So, cardiomyopathy is the abnormality of the cardiac muscle that leads to impairment or functional changes of the cardiac muscle. There are three kinds of cardiomyopathy, including dilated, hypertrophic and restrictive. So, cardiomyopathy is typically caused by prolonged, uncontrolled hypertension, congestive heart failure, or congenital diseases. In each of these cases, the heart muscle must work extra hard, which then changes the shape or remodels the heart in response to the extra work. So, this remodeling predominantly occurs with the left ventricle in dilated and hypertrophic cardiomyopathy, which makes it hard to pump blood out to the body.

 

So, the desired outcome is to control hypertension, manage the symptoms and prevent long-term complications of low cardiac output. It’s important to know that the only cure is a heart transplant. So, let’s take a look at the subjective and objective data that your patient with cardiomyopathy may present with. Remember subjective data, these are going to be things that are based on your patient’s opinions or feelings. So, these things may include dyspnea on exertion, as well as symptoms of heart failure, including fatigue, chest pain, shortness of breath. 

 

Objective, or measurable data, which your patient may present with might include signs of heart failure, including extra heart sounds S3, S4, poor peripheral perfusion, dysrhythmias, JVD, crackles in the lungs, an enlarged heart on imaging, decreased stroke volume and decreased CVP or preload. 

 

Okay, let’s take a look at some of the nursing interventions important for a patient with cardiomyopathy. Monitor cardiovascular status, as well as vital signs. Cardiomyopathy can mimic heart failure and is often caused by hypertension. It’s super important to monitor the patient’s cardiovascular status and vital signs to determine any signs of decompensation.  Assessing the oxygenation status of your patient is also super important because with cardiomyopathy, cardiac output is compromised and oxygenation is also compromised due to poor perfusion and also fluid backing up in the lungs. So, assess SP02 and apply supplemental oxygenation as needed.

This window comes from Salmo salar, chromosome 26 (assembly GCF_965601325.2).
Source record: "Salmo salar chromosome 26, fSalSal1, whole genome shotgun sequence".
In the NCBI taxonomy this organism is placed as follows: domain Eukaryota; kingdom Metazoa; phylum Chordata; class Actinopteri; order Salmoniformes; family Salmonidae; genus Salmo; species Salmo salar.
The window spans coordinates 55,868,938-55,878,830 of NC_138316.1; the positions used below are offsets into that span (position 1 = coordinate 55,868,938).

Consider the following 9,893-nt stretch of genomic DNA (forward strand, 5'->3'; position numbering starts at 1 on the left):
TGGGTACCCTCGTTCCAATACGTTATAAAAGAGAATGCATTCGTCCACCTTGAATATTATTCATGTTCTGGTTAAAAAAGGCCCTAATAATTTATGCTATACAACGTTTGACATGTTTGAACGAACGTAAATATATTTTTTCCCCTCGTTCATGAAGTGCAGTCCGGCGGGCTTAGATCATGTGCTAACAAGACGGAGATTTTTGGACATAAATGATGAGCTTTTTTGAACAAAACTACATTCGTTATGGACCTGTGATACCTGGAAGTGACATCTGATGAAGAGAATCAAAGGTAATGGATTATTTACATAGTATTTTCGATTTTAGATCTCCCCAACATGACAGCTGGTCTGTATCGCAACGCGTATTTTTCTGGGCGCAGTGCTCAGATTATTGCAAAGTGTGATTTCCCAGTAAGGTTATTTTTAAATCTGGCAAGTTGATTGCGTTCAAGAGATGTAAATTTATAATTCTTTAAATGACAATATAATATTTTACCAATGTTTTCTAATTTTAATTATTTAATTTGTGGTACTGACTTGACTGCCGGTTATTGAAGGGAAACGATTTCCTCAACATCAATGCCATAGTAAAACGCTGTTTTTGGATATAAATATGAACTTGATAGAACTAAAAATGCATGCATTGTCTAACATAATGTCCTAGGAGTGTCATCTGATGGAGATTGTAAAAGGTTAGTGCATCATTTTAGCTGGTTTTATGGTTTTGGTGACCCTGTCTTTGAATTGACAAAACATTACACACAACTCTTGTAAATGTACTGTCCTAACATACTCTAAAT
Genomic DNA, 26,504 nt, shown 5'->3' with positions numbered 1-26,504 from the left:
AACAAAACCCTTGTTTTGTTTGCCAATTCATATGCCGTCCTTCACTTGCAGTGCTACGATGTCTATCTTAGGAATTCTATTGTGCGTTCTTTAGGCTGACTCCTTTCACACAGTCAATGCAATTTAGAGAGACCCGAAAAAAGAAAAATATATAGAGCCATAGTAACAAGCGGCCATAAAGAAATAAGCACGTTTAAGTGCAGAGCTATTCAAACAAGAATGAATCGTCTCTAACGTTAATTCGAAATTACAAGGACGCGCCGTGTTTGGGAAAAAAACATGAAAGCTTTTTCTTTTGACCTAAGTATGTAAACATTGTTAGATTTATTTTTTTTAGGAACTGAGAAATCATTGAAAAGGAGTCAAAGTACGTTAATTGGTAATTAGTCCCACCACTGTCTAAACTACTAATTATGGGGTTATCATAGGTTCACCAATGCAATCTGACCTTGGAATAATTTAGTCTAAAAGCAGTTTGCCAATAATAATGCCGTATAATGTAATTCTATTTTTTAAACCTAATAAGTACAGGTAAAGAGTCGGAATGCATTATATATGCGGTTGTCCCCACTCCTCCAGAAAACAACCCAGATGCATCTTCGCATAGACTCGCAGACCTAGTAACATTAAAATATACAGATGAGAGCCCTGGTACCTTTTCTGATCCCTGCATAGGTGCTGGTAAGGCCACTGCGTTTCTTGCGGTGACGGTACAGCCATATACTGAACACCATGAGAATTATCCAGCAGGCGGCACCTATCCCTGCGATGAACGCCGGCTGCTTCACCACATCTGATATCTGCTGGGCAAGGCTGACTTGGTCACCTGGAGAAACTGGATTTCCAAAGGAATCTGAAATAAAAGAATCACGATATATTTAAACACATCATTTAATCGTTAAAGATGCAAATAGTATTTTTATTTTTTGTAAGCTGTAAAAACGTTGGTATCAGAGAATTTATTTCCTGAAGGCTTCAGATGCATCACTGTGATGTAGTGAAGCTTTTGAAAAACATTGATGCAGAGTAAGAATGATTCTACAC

Another nursing intervention includes administering anti-hypertensives to control hypertension, to control the symptoms and to prevent any further damage to the heart. Beta blockers work by decreasing the workload on the heart, ACE inhibitors work to decrease the afterload, ARBs or angiotensin 2 receptor blockers also decrease afterload and diuretics decrease preload. For patients with cardiomyopathy because of the low cardiac output, they are easily fatigued and become short of breath, so encourage frequent rest periods and cluster activities. Minimizing stress is also important to decrease the blood pressure as well as the workload on the heart and decrease inflammatory chemicals like cortisol. 

 

Okay, because cardiomyopathy can mimic heart failure, they may experience signs of poor perfusion like weakness, pale and clammy skin, and diaphoresis as well. Also, shortness of breath with pink frothy sputum due to pulmonary edema. A low sodium diet should be followed to help decrease hypertension as well as water retention and volume overload. So, this type of diet invoice involves avoiding processed or canned foods, soda and also not adding salt to food. 

 

Okay, guys, here is a look at the completed care plan for cardiomyopathy. 

 

That’s it for this care plan on cardiomyopathy. We love you guys. Go out and be your best self today and as always, happy nursing!